The story of Ehud in Judges chapter three is a short, probably familiar, one. What follows is a poetic retelling of the events of that chapter.

After Othniel, all Israel sinned–
handed over into the hands of their enemies (again)
When 18 years had gone by,
with one voice they cried
(in wailings not to be denied):
Restore, renew, revive
Deliver us once more–
do not ignore our pleading
God had a plan:
Raising up Ehud, a left-handed man
Who by the word crafted a sword,
Strapping it to his right thigh
Eglon the king’s time was nigh
Bringing tribute to the king,
Ehud left, but returned again
With a word from the Lord
(sharper than the two-edged sword)
Locking the chamber, not knowing his danger,
Eglon arose with expectant ear
Not at all knowing his end drew near
Reaching over, with nary a swagger,
Ehud unleashed his mighty dagger
Plunging it into the belly of the king
In it went, past the hilt, sinking
Past layers of blubber
Eglon was done, his bell rung
And out of his belly came the dung
Falling upon the floor
Ehud escaped, the king’s servants
Waiting, anxious, outside the chamber door
After some time passed, and then some more
Unlocking the portal, upon entering
What did they see?
But the slumped Eglon, cooling upon the tile,
Blood and excrement mixt all the while
Whilst the Lord, through Ehud, gave the victory
10,000 Moabites slain, Israel now free

What I love about the Old Testament is that it is full of stories like this one. Stories of regular people used of God at just the right time. What I also love is that there are layers upon layers of meaning. For instance, the account here gives us enough to go on. Just as telling is what it doesn’t say. The events described have been going on for eighteen years. Likely, as Josephus says, this is not Ehud’s first rodeo; he has been there before. To be able to hide the sword as he does folks would have already had to know he was left handed (else his ruse wouldn’t have worked). Moreover, to get a private audience with the king he had to have been someone known, i.e. a trusted entity. Ehud was known to Eglon and his court.

Beyond the mere happenstance, the events themselves, scholars have used the phrase “types and shadows” to describe much of the Old Testament. Types of Christ, of sin, and shadows of things to come. For instance, in the story of Ehud, what is he called in verse five?

Deliverer.

Who else do we know by that name–deliverer? Jesus, of course.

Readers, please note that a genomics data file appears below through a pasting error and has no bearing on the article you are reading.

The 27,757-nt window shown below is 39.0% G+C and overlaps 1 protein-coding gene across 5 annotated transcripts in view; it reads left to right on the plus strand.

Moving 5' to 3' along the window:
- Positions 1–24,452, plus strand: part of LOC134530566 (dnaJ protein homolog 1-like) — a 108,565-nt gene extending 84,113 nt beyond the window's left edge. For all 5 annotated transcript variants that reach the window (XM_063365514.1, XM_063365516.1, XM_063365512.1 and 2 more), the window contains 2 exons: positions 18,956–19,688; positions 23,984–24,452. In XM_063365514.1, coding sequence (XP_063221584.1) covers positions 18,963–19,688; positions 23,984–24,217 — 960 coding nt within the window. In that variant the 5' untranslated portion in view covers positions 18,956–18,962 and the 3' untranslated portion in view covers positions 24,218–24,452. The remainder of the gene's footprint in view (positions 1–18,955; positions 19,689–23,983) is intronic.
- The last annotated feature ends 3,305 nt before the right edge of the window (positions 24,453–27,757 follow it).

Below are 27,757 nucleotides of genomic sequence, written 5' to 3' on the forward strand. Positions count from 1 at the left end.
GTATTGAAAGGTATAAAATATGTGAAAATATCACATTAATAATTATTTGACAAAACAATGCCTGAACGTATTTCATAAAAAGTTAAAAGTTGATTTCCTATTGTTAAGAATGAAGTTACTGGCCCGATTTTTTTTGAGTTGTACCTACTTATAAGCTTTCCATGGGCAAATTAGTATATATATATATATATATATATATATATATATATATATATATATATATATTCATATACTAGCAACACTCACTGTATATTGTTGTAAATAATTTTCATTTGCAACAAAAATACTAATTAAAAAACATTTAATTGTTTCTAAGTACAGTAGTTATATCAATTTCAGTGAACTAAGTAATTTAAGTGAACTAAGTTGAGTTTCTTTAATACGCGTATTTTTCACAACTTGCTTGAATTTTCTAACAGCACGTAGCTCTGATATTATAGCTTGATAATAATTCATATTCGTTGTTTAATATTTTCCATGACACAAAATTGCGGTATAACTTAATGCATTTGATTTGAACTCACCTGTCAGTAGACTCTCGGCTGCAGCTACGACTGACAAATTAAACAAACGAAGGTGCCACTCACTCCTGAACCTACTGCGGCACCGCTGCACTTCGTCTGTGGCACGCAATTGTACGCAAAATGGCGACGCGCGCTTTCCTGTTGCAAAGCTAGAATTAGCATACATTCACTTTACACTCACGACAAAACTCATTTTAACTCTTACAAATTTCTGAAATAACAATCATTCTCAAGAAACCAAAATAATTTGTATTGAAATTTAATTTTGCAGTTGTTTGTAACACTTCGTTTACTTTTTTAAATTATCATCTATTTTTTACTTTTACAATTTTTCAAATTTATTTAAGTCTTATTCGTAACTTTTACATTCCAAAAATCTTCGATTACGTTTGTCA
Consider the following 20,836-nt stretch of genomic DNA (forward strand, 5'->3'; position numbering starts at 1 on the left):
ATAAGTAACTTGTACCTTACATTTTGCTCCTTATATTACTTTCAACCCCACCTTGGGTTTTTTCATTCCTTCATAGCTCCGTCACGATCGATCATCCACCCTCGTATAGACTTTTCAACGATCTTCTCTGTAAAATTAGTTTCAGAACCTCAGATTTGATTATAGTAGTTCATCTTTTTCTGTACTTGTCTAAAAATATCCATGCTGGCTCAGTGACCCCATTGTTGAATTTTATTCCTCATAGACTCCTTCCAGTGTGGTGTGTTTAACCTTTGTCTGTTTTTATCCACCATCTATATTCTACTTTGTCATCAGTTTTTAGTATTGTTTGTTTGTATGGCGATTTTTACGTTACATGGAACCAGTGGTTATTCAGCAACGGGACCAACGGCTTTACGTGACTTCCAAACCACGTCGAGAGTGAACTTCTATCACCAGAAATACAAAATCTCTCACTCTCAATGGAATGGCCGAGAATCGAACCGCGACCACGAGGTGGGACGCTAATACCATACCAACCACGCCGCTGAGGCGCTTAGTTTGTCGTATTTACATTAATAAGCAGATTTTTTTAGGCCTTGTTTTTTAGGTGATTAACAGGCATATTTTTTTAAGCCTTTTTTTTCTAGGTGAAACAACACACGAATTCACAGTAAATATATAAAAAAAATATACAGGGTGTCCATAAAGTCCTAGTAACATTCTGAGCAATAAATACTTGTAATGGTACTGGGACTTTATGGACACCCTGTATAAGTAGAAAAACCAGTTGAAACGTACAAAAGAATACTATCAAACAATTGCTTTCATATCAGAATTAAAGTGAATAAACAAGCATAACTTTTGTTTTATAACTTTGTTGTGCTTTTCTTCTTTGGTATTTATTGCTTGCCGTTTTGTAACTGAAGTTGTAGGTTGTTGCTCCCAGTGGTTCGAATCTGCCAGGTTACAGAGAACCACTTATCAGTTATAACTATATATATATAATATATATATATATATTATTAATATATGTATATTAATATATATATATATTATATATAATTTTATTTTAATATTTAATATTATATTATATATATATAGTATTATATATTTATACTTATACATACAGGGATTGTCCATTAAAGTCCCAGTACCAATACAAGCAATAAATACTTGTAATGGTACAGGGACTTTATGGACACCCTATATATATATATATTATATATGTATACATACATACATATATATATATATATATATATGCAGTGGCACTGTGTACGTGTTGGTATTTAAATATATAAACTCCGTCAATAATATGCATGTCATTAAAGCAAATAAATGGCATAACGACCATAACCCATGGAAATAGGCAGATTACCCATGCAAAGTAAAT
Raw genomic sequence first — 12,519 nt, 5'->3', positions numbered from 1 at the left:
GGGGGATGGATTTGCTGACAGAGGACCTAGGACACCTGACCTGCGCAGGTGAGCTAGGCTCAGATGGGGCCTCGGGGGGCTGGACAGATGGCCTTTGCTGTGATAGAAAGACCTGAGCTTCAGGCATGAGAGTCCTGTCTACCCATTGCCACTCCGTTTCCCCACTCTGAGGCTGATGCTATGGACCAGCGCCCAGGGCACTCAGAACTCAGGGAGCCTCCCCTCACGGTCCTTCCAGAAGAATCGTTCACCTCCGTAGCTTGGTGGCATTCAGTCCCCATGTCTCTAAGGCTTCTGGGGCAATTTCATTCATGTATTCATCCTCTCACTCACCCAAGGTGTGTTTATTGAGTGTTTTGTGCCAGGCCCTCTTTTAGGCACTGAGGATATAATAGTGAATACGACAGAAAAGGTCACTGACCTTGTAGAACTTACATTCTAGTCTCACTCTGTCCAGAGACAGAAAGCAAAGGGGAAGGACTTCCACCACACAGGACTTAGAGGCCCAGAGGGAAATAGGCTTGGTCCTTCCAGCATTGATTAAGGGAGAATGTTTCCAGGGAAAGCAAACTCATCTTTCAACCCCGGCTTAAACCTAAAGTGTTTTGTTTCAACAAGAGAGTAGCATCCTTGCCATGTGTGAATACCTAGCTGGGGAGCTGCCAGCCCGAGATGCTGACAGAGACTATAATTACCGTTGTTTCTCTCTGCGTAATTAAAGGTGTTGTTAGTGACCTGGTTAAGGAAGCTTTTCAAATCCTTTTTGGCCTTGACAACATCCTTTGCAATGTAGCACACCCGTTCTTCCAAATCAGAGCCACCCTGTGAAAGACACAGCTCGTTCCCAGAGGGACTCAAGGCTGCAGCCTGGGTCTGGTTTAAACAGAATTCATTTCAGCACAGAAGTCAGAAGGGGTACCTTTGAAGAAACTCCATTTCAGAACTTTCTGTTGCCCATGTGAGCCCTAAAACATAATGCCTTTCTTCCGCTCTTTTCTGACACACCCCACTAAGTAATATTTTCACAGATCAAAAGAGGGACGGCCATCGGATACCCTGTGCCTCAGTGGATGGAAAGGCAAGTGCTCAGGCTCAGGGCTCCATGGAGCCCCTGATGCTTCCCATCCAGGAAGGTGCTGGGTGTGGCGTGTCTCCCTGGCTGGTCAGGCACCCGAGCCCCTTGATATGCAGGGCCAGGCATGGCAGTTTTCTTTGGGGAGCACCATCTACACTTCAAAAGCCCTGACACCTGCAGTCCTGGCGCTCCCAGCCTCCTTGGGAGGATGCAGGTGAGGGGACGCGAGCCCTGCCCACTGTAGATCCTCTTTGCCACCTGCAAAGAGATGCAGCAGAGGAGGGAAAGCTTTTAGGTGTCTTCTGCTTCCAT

In this passage, Ehud is a type of Christ. What does he do? In verse twenty-one, he puts to death Eglon–that is to say, sin. Eighteen years the Children of Israel lived under the oppressive yolk of Eglon, finally crying out to the Father. God raises up a deliverer to put an end to the oppression. Judgment came by way of an eighteen inch sword.

In Revelation 19:15, it is said of the Lord Jesus that “From his mouth comes a sharp sword with which to strike down the nations, and he will rule them with a rod of iron. He will tread the winepress of the fury of the wrath of God the Almighty.” (ESV)

The sword is also symbolic, for now in the church age God has put to death sin once and for all in the body of the Lord Jesus, e.g., He is our Ehud. Yet, we have to want to be free. Like the Children of Israel, we often turn away, cry out for deliverance.

God always answers. Now, however, instead of putting to death the enemy outside (for whom He call us to pray), He calls us to look inward–in a way handing us a blade called candor, asking us to plunge into our own bellies, our own hearts. To get to the freedom offered us in His grace we must take that painful look inside ourselves at the ugliness which often lay within, exposing it to the light. This is why Jesus counsels us to remove the log from our own eyes before we take our brothers and sisters to task for the specks in theirs.

What is God asking you to look at today? Are you avoiding it? Denying it? Do you want to be free? In light of verses 21-22 (“Ehud stretched out his left hand, took the sword from his right thigh and thrust it into his belly. The handle also went in after the blade, and the fat closed over the blade, for he did not draw the sword out of his belly; and the refuse came out”), is there anywhere in your life where the sword called truth needs to penetrate that the filth may come out?